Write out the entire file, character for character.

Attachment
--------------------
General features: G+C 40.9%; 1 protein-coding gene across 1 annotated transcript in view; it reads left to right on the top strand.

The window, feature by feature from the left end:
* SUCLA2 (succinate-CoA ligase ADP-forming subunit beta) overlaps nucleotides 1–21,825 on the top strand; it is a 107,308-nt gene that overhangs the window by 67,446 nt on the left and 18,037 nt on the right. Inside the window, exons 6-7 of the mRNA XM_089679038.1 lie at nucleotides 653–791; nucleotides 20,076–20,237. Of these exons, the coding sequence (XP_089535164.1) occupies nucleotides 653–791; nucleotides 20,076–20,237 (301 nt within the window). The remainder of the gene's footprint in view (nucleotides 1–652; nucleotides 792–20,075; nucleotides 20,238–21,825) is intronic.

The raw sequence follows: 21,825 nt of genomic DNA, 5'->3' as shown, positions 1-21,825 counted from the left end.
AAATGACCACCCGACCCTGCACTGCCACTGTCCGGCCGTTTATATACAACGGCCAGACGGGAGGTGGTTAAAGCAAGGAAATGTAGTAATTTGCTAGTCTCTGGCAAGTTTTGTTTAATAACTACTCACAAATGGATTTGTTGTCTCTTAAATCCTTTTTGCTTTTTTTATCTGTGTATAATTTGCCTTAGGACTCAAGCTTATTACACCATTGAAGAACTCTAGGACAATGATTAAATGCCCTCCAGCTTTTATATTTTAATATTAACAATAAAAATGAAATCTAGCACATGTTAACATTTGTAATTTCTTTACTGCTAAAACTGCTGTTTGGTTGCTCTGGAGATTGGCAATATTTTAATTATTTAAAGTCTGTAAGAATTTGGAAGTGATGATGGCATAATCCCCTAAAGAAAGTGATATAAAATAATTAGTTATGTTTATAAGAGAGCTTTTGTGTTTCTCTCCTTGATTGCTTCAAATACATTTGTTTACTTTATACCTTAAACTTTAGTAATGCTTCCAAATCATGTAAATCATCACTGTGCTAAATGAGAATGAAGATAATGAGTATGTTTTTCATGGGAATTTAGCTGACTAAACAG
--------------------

General features: G+C 40.9%; 1 protein-coding gene across 1 annotated transcript in view; it reads left to right on the top strand.

The window, feature by feature from the left end:
* SUCLA2 (succinate-CoA ligase ADP-forming subunit beta) overlaps nucleotides 1–21,825 on the top strand; it is a 107,308-nt gene that overhangs the window by 67,446 nt on the left and 18,037 nt on the right. Inside the window, exons 6-7 of the mRNA XM_089679038.1 lie at nucleotides 653–791; nucleotides 20,076–20,237. Of these exons, the coding sequence (XP_089535164.1) occupies nucleotides 653–791; nucleotides 20,076–20,237 (301 nt within the window). The remainder of the gene's footprint in view (nucleotides 1–652; nucleotides 792–20,075; nucleotides 20,238–21,825) is intronic.

The raw sequence follows: 21,825 nt of genomic DNA, 5'->3' as shown, positions 1-21,825 counted from the left end.
AAATGACCACCCGACCCTGCACTGCCACTGTCCGGCCGTTTATATACAACGGCCAGACGGGAGGTGGTTAAAGCAAGGAAATGTAGTAATTTGCTAGTCTCTGGCAAGTTTTGTTTAATAACTACTCACAAATGGATTTGTTGTCTCTTAAATCCTTTTTGCTTTTTTTATCTGTGTATAATTTGCCTTAGGACTCAAGCTTATTACACCATTGAAGAACTCTAGGACAATGATTAAATGCCCTCCAGCTTTTATATTTTAATATTAACAATAAAAATGAAATCTAGCACATGTTAACATTTGTAATTTCTTTACTGCTAAAACTGCTGTTTGGTTGCTCTGGAGATTGGCAATATTTTAATTATTTAAAGTCTGTAAGAATTTGGAAGTGATGATGGCATAATCCCCTAAAGAAAGTGATATAAAATAATTAGTTATGTTTATAAGAGAGCTTTTGTGTTTCTCTCCTTGATTGCTTCAAATACATTTGTTTACTTTATACCTTAAACTTTAGTAATGCTTCCAAATCATGTAAATCATCACTGTGCTAAATGAGAATGAAGATAATGAGTATGTTTTTCATGGGAATTTAGCTGACTAAACAG